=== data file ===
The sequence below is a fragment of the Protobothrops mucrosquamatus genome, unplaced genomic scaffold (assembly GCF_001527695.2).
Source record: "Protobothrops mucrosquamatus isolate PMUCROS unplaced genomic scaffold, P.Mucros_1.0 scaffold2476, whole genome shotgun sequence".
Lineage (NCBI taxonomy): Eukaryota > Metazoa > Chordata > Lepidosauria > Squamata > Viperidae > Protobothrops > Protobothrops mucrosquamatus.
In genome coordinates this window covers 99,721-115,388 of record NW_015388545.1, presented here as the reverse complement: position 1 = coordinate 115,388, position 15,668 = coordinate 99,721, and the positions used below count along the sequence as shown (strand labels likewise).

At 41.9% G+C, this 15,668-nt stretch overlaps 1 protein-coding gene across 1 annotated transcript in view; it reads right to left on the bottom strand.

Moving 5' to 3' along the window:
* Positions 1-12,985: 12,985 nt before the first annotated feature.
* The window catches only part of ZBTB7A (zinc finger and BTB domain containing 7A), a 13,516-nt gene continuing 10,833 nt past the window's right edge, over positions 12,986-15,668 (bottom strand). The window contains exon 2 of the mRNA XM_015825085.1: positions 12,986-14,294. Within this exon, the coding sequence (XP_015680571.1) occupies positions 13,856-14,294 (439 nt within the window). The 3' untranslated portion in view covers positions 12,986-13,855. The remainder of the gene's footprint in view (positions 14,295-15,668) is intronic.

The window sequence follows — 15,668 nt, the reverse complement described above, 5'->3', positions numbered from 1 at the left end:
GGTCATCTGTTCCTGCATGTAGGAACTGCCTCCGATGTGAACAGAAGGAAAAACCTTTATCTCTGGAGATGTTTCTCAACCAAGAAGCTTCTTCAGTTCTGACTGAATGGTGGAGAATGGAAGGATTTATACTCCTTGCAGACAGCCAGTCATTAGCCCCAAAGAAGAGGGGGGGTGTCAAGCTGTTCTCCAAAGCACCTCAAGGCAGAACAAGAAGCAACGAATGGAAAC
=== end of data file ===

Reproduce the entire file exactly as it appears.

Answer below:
The sequence below is a fragment of the Protobothrops mucrosquamatus genome, unplaced genomic scaffold (assembly GCF_001527695.2).
Source record: "Protobothrops mucrosquamatus isolate PMUCROS unplaced genomic scaffold, P.Mucros_1.0 scaffold2476, whole genome shotgun sequence".
Lineage (NCBI taxonomy): Eukaryota > Metazoa > Chordata > Lepidosauria > Squamata > Viperidae > Protobothrops > Protobothrops mucrosquamatus.
In genome coordinates this window covers 99,721-115,388 of record NW_015388545.1, presented here as the reverse complement: position 1 = coordinate 115,388, position 15,668 = coordinate 99,721, and the positions used below count along the sequence as shown (strand labels likewise).

At 41.9% G+C, this 15,668-nt stretch overlaps 1 protein-coding gene across 1 annotated transcript in view; it reads right to left on the bottom strand.

Moving 5' to 3' along the window:
* Positions 1-12,985: 12,985 nt before the first annotated feature.
* The window catches only part of ZBTB7A (zinc finger and BTB domain containing 7A), a 13,516-nt gene continuing 10,833 nt past the window's right edge, over positions 12,986-15,668 (bottom strand). The window contains exon 2 of the mRNA XM_015825085.1: positions 12,986-14,294. Within this exon, the coding sequence (XP_015680571.1) occupies positions 13,856-14,294 (439 nt within the window). The 3' untranslated portion in view covers positions 12,986-13,855. The remainder of the gene's footprint in view (positions 14,295-15,668) is intronic.

The window sequence follows — 15,668 nt, the reverse complement described above, 5'->3', positions numbered from 1 at the left end:
GGTCATCTGTTCCTGCATGTAGGAACTGCCTCCGATGTGAACAGAAGGAAAAACCTTTATCTCTGGAGATGTTTCTCAACCAAGAAGCTTCTTCAGTTCTGACTGAATGGTGGAGAATGGAAGGATTTATACTCCTTGCAGACAGCCAGTCATTAGCCCCAAAGAAGAGGGGGGGTGTCAAGCTGTTCTCCAAAGCACCTCAAGGCAGAACAAGAAGCAACGAATGGAAAC